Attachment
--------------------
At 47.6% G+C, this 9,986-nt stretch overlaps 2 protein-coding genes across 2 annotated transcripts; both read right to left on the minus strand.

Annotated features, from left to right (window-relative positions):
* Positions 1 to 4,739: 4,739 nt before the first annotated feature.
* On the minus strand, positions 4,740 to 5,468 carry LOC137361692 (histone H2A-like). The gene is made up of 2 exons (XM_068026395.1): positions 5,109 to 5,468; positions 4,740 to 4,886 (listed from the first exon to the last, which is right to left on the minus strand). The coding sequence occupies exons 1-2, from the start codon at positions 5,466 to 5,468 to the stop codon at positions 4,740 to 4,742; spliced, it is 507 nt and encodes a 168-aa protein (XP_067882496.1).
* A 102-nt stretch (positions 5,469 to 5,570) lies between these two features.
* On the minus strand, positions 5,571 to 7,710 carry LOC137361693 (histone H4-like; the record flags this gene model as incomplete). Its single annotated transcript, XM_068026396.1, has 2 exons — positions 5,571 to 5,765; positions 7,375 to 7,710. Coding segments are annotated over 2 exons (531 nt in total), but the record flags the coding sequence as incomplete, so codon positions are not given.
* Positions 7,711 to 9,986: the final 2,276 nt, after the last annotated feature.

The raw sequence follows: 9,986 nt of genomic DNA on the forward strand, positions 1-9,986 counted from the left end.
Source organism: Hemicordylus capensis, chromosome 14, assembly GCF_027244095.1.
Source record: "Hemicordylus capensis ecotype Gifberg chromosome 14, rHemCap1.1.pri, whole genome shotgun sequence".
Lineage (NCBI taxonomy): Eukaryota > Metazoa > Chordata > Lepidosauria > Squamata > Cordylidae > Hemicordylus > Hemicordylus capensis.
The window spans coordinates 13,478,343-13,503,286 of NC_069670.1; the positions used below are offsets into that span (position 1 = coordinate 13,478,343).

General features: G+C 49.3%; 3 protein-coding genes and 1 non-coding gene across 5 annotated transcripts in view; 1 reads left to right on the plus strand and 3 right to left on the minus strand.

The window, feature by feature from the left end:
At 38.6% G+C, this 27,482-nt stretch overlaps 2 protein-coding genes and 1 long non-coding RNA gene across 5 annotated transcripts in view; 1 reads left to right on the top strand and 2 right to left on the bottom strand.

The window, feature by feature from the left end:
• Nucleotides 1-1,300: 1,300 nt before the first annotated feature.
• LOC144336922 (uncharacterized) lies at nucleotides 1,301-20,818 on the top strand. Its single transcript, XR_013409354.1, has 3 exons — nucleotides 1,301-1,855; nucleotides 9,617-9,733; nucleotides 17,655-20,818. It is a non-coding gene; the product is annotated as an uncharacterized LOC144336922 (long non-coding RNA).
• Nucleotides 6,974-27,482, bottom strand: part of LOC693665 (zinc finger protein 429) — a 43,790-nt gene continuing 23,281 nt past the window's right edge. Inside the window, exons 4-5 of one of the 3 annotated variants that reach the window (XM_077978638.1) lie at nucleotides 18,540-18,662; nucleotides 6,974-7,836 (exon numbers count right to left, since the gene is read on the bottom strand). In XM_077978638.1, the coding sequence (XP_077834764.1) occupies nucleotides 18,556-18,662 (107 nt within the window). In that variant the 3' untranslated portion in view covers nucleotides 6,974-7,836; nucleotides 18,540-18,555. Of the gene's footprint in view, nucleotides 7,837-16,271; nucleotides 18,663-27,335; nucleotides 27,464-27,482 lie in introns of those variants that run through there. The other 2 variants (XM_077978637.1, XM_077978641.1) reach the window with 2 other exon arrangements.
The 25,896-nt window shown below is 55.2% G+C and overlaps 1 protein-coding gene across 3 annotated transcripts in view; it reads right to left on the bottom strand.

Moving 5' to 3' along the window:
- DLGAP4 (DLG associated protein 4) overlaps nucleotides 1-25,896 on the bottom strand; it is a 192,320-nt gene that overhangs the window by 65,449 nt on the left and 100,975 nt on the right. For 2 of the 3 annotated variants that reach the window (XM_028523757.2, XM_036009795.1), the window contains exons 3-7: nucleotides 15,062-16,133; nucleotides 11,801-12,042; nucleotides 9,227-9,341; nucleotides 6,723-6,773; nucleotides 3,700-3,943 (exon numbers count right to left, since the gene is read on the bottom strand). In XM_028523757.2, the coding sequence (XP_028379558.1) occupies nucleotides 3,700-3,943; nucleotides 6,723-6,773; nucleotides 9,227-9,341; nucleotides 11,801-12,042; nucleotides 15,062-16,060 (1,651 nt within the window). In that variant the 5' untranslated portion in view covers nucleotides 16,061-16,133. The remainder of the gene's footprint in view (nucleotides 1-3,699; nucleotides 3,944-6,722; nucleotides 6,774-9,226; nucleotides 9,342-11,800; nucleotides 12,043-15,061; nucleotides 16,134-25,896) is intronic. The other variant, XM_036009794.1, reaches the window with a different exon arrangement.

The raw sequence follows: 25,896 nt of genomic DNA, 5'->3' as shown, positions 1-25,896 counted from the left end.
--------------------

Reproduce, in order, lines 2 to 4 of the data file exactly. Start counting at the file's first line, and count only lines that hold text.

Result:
Annotated features, from left to right (window-relative positions):
* Positions 1 to 4,739: 4,739 nt before the first annotated feature.
* On the minus strand, positions 4,740 to 5,468 carry LOC137361692 (histone H2A-like). The gene is made up of 2 exons (XM_068026395.1): positions 5,109 to 5,468; positions 4,740 to 4,886 (listed from the first exon to the last, which is right to left on the minus strand). The coding sequence occupies exons 1-2, from the start codon at positions 5,466 to 5,468 to the stop codon at positions 4,740 to 4,742; spliced, it is 507 nt and encodes a 168-aa protein (XP_067882496.1).